| By Emily Williams
One year after Katrina’s wrath, a Louisiana man and his very large dog will depart this week from their temporary home in Panola County.
Ron and Suzanne Cooper Denley, of Turtle Creek Drive in Panola County, have offered hospitality – and their guest house – to Vernon Lavel and his 115-pound malamute, Kenai, for the past year.
Soon after the storm, Vernon and Kenai had landed in Batesville and found the facilities at South Panola Veterinary Hospital where Katrina pets were being cared for.
"I heard they had been boarding pets from Katrina, so I went to the vet’s office to see what I could do to help," said Ron Denley.
Denley was told at the vet’s office that everything was under control, and "that ?s when I asked if they knew of anyone that I could help."
"They said someone just left shortly before I got there."
That is when he saw Vernon Lavel walking Kenai, and offered assistance.
Ron and Suzanne both work for Delta Airlines and travel a lot, but wanted to help by letting Vernon stay in their guest house.
"They have taken me in like family," said Vernon.
"Especially her mother (Tina Cooper)."
"She helps take care of Kenai when we are out of town," said Ron.
"It has been a family effort to take care of Kenai," added Suzanne.
Vernon will be returning to Louisiana and living in Breaux Bridge in a house contractors have almost finished building.
Last week he described the sequence of events that brought him from his home in Chalmette, La. to Panola County a year ago.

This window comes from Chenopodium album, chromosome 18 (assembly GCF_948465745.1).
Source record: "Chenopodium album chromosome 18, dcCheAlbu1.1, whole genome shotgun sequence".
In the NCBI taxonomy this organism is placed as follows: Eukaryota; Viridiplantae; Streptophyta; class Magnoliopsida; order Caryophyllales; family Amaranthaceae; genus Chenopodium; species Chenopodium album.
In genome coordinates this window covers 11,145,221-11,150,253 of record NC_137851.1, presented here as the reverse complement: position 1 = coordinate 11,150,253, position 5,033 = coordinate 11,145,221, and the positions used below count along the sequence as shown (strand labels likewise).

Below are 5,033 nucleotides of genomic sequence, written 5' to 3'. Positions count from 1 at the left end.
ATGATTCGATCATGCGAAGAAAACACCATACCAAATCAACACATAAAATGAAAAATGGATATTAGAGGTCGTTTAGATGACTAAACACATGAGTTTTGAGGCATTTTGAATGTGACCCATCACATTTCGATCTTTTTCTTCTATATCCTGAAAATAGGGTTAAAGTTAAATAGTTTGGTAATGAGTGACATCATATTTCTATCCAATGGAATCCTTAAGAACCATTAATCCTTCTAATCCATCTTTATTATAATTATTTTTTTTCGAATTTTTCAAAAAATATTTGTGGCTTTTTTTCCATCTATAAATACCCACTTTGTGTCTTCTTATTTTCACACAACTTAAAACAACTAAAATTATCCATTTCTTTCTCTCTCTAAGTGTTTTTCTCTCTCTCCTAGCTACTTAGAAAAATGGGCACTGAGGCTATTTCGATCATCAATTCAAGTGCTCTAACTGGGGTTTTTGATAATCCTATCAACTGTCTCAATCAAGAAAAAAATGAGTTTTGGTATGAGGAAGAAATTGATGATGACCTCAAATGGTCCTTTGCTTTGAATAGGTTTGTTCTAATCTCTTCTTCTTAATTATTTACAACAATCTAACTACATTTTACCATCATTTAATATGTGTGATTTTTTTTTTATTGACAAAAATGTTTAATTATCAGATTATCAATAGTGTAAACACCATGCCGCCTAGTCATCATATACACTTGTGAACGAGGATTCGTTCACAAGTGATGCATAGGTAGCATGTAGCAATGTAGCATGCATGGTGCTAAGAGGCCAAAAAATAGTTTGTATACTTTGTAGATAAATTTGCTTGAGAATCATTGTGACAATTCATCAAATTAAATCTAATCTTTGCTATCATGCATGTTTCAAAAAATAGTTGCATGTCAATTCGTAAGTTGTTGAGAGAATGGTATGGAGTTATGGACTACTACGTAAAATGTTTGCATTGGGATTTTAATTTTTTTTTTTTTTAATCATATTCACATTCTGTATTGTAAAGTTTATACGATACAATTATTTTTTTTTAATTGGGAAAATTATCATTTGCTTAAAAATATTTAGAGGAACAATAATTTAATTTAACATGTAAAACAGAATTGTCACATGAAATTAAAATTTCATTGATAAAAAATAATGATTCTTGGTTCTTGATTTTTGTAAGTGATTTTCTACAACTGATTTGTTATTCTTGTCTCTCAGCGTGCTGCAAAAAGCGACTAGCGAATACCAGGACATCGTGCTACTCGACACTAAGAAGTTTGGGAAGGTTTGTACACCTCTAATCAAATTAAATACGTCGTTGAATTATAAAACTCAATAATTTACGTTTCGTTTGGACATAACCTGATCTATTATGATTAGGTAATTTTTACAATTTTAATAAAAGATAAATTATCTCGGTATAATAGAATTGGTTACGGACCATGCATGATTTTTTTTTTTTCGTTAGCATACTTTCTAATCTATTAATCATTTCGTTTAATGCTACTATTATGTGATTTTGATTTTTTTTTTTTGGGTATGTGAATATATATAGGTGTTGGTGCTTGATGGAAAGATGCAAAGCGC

Vernon said he and family members evacuated a day before the storm hit.
"My mother rode with my aunt because she didn’t want to ride with the dog."
Left behind was Vernon’s "prize 1977 blue Corvette Stingray," a vehicle too small to accommodate Kenai, he said.
"It was a choice, the car or the dog. I thought the car would be there when I got back," he said.
"I packed the dog and a few things and we just headed north and I ended up in Hattiesburg thinking that I was far enough north, but then the storm actually went over Hattiesburg," he said.
"I found a veterinary office that looked fairly new and it was getting late in the evening. They didn’t want to board him at first."
Vernon said it was hard finding a hotel room.
"So I found a dingy little motel room and the storm passed over and it demolished the motel."
He said when he went back to get his dog at the vet’s office he couldn’t find the building.
"I knew it was only a mile or two away from the motel, so I turned around and realized when I looked across the highway that the building was flat."
He said a tornado hit the building and demolished it.
Vernon said when he found the vet, the veterinarian asked, "What kind of dog do you have?"
"I said, ?the big malamute!’"
He said the dog was still there. He was still in a cage, though the roof was gone.
Leaving the vet with Kenai, he decided to get back on the highway to find a hotel room.
"I got to Batesville, and a lot of hotels were booked, but I found an opening at the Ramada."
After being "adopted" by the Denleys last fall, Vernon found himself infected with football fever.
Though he had never heard of Batesville, he did know the South Panola Tigers.
"He went to every game last year including state," said Suzanne.
"It was fun following a team that was undefeated," said Vernon.
"The people of Batesville have been very nice to me."